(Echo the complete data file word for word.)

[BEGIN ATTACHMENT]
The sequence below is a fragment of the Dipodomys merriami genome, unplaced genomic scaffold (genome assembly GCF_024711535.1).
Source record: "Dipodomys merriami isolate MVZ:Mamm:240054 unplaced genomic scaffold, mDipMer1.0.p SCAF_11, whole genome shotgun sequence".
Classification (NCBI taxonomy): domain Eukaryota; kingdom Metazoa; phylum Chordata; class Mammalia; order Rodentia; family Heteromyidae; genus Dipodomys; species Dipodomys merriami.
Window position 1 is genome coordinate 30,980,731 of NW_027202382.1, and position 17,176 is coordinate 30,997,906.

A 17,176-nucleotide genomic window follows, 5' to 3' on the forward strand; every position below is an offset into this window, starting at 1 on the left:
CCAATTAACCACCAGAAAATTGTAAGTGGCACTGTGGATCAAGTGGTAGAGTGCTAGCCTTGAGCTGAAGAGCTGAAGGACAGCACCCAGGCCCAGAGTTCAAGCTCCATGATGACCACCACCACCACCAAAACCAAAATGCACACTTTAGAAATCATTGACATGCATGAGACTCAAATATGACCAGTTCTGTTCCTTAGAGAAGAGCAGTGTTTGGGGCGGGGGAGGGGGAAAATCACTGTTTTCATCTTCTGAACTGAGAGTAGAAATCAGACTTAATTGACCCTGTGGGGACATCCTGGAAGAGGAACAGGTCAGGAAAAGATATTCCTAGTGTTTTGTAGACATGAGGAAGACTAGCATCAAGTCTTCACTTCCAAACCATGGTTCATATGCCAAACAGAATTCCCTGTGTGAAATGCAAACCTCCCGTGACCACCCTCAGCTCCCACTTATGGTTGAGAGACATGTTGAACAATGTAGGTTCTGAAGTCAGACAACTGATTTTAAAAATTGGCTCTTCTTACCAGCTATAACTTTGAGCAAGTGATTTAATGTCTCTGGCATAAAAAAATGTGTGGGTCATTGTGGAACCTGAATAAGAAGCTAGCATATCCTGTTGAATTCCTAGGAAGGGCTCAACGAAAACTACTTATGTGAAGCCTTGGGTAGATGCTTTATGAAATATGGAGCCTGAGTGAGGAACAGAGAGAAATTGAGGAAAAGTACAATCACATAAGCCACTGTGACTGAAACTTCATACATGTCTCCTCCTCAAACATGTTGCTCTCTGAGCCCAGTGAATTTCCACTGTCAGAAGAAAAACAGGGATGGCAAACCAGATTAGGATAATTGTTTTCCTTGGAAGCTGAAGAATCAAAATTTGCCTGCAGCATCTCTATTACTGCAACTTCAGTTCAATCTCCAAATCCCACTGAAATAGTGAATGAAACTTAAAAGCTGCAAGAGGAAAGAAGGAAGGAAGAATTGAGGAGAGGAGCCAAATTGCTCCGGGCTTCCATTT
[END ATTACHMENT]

The sequence below is a fragment of the Dipodomys merriami genome, unplaced genomic scaffold (genome assembly GCF_024711535.1).
Source record: "Dipodomys merriami isolate MVZ:Mamm:240054 unplaced genomic scaffold, mDipMer1.0.p SCAF_11, whole genome shotgun sequence".
Classification (NCBI taxonomy): domain Eukaryota; kingdom Metazoa; phylum Chordata; class Mammalia; order Rodentia; family Heteromyidae; genus Dipodomys; species Dipodomys merriami.
Window position 1 is genome coordinate 30,980,731 of NW_027202382.1, and position 17,176 is coordinate 30,997,906.

A 17,176-nucleotide genomic window follows, 5' to 3' on the forward strand; every position below is an offset into this window, starting at 1 on the left:
CCAATTAACCACCAGAAAATTGTAAGTGGCACTGTGGATCAAGTGGTAGAGTGCTAGCCTTGAGCTGAAGAGCTGAAGGACAGCACCCAGGCCCAGAGTTCAAGCTCCATGATGACCACCACCACCACCAAAACCAAAATGCACACTTTAGAAATCATTGACATGCATGAGACTCAAATATGACCAGTTCTGTTCCTTAGAGAAGAGCAGTGTTTGGGGCGGGGGAGGGGGAAAATCACTGTTTTCATCTTCTGAACTGAGAGTAGAAATCAGACTTAATTGACCCTGTGGGGACATCCTGGAAGAGGAACAGGTCAGGAAAAGATATTCCTAGTGTTTTGTAGACATGAGGAAGACTAGCATCAAGTCTTCACTTCCAAACCATGGTTCATATGCCAAACAGAATTCCCTGTGTGAAATGCAAACCTCCCGTGACCACCCTCAGCTCCCACTTATGGTTGAGAGACATGTTGAACAATGTAGGTTCTGAAGTCAGACAACTGATTTTAAAAATTGGCTCTTCTTACCAGCTATAACTTTGAGCAAGTGATTTAATGTCTCTGGCATAAAAAAATGTGTGGGTCATTGTGGAACCTGAATAAGAAGCTAGCATATCCTGTTGAATTCCTAGGAAGGGCTCAACGAAAACTACTTATGTGAAGCCTTGGGTAGATGCTTTATGAAATATGGAGCCTGAGTGAGGAACAGAGAGAAATTGAGGAAAAGTACAATCACATAAGCCACTGTGACTGAAACTTCATACATGTCTCCTCCTCAAACATGTTGCTCTCTGAGCCCAGTGAATTTCCACTGTCAGAAGAAAAACAGGGATGGCAAACCAGATTAGGATAATTGTTTTCCTTGGAAGCTGAAGAATCAAAATTTGCCTGCAGCATCTCTATTACTGCAACTTCAGTTCAATCTCCAAATCCCACTGAAATAGTGAATGAAACTTAAAAGCTGCAAGAGGAAAGAAGGAAGGAAGAATTGAGGAGAGGAGCCAAATTGCTCCGGGCTTCCATTT